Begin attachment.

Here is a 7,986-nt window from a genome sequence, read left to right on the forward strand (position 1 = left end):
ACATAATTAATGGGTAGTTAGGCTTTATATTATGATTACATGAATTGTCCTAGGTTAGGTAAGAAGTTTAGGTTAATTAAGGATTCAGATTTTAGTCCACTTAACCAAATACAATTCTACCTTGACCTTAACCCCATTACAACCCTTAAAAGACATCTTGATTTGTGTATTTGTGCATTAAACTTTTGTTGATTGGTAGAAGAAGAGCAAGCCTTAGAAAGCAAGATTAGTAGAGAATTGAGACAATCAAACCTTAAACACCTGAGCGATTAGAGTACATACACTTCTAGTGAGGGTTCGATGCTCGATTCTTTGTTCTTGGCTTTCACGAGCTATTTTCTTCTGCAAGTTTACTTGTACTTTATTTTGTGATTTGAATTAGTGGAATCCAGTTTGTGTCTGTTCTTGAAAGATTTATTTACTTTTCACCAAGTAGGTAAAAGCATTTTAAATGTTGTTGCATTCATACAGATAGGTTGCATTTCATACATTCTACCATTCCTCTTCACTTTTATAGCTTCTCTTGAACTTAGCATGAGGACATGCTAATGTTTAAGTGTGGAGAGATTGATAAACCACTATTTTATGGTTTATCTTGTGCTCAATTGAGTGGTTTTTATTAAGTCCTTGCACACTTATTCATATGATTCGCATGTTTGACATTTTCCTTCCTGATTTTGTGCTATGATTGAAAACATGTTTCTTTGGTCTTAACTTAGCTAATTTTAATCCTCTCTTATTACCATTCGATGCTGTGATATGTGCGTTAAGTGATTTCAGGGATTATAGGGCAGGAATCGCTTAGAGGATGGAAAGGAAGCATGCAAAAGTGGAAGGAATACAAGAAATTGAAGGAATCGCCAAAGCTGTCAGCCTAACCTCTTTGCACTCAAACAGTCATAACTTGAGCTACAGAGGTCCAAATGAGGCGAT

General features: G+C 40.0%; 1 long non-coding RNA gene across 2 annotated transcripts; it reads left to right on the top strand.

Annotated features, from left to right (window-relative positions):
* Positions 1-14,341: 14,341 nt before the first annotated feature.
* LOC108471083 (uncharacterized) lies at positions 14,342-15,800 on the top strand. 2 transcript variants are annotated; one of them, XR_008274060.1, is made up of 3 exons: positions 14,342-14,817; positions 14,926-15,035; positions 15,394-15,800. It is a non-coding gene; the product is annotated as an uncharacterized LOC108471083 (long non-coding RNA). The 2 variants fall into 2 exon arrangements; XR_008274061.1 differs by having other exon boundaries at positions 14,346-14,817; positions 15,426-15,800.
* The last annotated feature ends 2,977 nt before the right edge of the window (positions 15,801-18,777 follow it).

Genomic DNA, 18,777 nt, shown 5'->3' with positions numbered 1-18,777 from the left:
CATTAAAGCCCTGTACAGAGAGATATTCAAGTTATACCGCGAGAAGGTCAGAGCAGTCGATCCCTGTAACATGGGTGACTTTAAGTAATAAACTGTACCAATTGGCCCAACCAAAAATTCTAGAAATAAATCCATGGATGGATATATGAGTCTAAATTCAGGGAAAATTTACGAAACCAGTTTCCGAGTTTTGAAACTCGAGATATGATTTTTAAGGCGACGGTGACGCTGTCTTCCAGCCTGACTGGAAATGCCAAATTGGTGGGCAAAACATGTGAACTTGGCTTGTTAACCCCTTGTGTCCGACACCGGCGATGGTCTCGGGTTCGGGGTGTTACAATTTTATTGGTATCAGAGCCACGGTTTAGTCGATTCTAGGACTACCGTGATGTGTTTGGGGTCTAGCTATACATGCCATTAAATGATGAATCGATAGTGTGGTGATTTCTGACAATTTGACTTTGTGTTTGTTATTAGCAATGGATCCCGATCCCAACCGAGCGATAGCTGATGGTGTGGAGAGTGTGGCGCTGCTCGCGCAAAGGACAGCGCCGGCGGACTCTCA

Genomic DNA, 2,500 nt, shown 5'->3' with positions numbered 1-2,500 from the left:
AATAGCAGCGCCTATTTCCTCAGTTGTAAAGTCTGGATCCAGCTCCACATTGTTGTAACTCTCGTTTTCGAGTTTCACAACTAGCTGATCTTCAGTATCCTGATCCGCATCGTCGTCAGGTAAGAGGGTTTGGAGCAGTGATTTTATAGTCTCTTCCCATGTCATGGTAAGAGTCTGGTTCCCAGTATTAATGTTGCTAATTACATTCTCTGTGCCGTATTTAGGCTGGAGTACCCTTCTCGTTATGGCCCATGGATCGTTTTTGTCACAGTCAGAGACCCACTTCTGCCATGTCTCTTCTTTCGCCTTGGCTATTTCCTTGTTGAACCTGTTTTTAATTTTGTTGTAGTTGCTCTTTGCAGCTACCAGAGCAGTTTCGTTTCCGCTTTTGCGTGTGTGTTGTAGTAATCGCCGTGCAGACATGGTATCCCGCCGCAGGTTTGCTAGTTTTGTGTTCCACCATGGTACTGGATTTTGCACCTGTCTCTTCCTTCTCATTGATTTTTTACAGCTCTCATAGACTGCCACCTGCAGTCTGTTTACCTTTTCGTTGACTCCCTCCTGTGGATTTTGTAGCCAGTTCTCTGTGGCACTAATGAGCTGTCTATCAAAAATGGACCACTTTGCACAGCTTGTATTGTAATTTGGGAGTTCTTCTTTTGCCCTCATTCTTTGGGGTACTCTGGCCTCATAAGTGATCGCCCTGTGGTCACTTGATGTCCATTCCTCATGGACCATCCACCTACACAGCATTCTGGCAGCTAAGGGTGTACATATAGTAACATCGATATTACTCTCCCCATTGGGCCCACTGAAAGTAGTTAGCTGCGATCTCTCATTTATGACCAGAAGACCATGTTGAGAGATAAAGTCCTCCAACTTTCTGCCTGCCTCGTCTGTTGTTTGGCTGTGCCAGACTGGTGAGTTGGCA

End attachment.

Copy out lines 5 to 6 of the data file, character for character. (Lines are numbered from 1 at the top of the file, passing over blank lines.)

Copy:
* Positions 1-14,341: 14,341 nt before the first annotated feature.
* LOC108471083 (uncharacterized) lies at positions 14,342-15,800 on the top strand. 2 transcript variants are annotated; one of them, XR_008274060.1, is made up of 3 exons: positions 14,342-14,817; positions 14,926-15,035; positions 15,394-15,800. It is a non-coding gene; the product is annotated as an uncharacterized LOC108471083 (long non-coding RNA). The 2 variants fall into 2 exon arrangements; XR_008274061.1 differs by having other exon boundaries at positions 14,346-14,817; positions 15,426-15,800.